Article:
Even your mom knows the name “Pikachu” and in fact, it’s probably the only Pokémon some parents know.
That’s because Pikachu has become a huge icon in Japan and is considered the mascot of the Pokémon franchise. While everyone recognizes the electric mouse-like Pokémon, there are still some things you probably didn’t know about the well-known character. Here are seven interesting facts about Pikachu.
You probably can’t even begin to think about Pokémon without seeing Pikachu in your mind but Pikachu wasn’t always the mascot.
Clefairy, the round fairy Pokémon, was originally set to be the star. Plans later shifted to have both Clefairy and Pikachu as a mascot duo, but eventually it became clear that Pikachu was outshining his counterpart. In recent years, Eevee has taken on the role of the series’ secondary mascot.
Pikachu was seen as more “engaging” and it seemed like he had more broad appeal since the team behind Pokémon felt boys may shy away from Clefairy’s design. Pikachu was also a lot bolder thanks to his yellow body and bright red cheeks.
Pikachu was deemed more popular and recognizable when the anime aired, making Pikachu the official mascot.
Most Pokémon fans call Pikachu a “mouse type” Pokémon. He is small and round like one, so it makes sense but Pikachu is actually a squirrel. Game designer Atsuko Nishida worked on the original games for the Gameboy, including coming up with Pikachu’s appearance.
“At that time, I was really into squirrels, so I wanted the character to have puffy cheeks. Squirrel tails are cute […]. However, I wanted the character to have a lightning element, so I made it shaped like lightning,” Nishida said.
So why are Pikachu’s cheeks so round? Because he is storing electricity in his cheeks, like a squirrel carrying around a nut. She felt that squirrels had “comical” and “cute” movements, which also explains Pikachu’s speed. This isn’t the only example of a Pokemon being mislabeled as a mouse, as Bidoof is the “plump mouse Pokemon” despite obviously being a beaver.
Speaking of tail designs, you can tell a male and female Pikachu apart by their tail design. In the earlier games, you could only tell a Pokémon’s gender by the symbols next to their name on screen. But in Diamond and Pearl, Pikachu were given two distinct tail designs. Male Pikachu have the lightning-like design while female Pikachu have a dent at the end of their tail, creating a heart shape.
The anime also added this difference, showing this gender dimorphism in action. It’s now very easy to tell which Pikachu are girls and which are boys.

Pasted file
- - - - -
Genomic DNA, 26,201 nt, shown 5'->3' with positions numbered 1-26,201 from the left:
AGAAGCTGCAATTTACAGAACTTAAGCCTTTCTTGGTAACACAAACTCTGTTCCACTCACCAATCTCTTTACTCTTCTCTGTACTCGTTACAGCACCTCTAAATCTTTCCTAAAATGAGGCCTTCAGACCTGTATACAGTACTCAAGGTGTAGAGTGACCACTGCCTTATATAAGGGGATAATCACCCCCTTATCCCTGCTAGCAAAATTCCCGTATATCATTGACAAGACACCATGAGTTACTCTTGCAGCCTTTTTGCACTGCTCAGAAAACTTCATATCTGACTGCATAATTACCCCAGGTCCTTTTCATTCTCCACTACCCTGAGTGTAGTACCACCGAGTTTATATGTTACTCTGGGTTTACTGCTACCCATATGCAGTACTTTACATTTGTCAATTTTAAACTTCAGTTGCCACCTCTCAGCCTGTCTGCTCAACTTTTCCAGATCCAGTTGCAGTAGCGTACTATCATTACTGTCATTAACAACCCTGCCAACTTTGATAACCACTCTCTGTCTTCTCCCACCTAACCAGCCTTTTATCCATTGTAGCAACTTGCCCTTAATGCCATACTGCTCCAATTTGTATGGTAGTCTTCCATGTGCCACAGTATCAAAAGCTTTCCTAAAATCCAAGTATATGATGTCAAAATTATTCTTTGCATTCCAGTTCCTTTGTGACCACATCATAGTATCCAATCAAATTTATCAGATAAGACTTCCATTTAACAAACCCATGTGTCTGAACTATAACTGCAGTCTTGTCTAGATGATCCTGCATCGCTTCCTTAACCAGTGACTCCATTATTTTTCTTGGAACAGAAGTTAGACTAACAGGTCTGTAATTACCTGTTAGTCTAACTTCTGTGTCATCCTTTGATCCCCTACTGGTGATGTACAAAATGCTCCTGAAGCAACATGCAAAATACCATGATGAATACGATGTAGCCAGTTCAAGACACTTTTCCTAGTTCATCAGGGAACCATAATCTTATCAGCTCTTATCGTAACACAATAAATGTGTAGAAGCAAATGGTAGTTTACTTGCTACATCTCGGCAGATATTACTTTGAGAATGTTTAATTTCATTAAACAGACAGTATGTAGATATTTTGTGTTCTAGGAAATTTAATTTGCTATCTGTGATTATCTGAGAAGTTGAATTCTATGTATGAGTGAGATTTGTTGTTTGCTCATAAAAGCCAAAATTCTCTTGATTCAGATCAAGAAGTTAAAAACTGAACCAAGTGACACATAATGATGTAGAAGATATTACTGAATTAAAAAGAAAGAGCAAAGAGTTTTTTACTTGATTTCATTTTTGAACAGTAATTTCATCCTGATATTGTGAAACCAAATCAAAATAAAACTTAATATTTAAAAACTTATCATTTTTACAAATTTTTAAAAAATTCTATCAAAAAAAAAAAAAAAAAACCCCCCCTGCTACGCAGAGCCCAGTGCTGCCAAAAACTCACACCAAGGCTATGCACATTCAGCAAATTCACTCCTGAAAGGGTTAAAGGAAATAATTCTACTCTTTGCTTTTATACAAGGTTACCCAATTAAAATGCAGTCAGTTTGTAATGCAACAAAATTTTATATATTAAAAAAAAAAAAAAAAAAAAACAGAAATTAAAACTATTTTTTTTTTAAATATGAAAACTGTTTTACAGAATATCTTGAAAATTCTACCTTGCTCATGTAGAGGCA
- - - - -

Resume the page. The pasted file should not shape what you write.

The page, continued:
While Ash appears to never age, he has technically gone through 24 seasons of catching Pokémon. Yet he has still never caught another electric Pokémon after scoring Pikachu from Professor Oak. There are 62 electric Pokémon as of this writing, including very popular ones like Jolteon and Zapdos. Still, Pikachu has a monopoly on the typing in Ash’s roster.
The only technicality is that Ash technically has another electric Pokemon with him at all times in modern seasons. In the Pokemon anime and Sun and Moon games, Rotom lives in both the Pokedex and many cell phones. Ash has never been shown using one in battle, however.
Ash probably only needs one electric Pokémon because his Pikachu is wildly overpowered. Early on in the anime, Ash’s Pikachu was able to beat a Raichu, its evolved form, owned by the fearsome Lt. Surge. That already is a bit shocking, pun intended.
But Ash’s Pikachu has also taken down Battle Frontier chief Brandon’s Regice and Tobias’ Latios, a legendary Pokémon. This is on top of the fact that one of the first official battles for Pikachu was knocking out Brock’s Onix, a ground-type, with an electric attack it should have been immune to.
While other people sometimes have Pokémon with names, Ash has never called his Pikachu anything else throughout the long-running series. However, Pikachu has a name in the manga.
In the second chapter of The Electric Tales of Pikachu, Misty asks Ash if he has named his Pokémon. Ash responds by saying his Pikachu is named “Jean-Luc Pikachu.” In response to hearing his name, Pikachu smiles in recognition.
It’s not currently known if this is in reference to the Star Trek character Jean-Luc Picard but in the manga, Pikachu can be seen with the iconic Star Trek symbol on his chest after hearing his name. This seems to be a pretty spot-on reference.
Pikachu isn’t only the mascot of Pokémon. He is also known as the Mickey Mouse of Japan. From appearing in advertisements to franchise promotions to mascots in the mall, Pikachu can be seen in all aspects of Japan’s pop culture.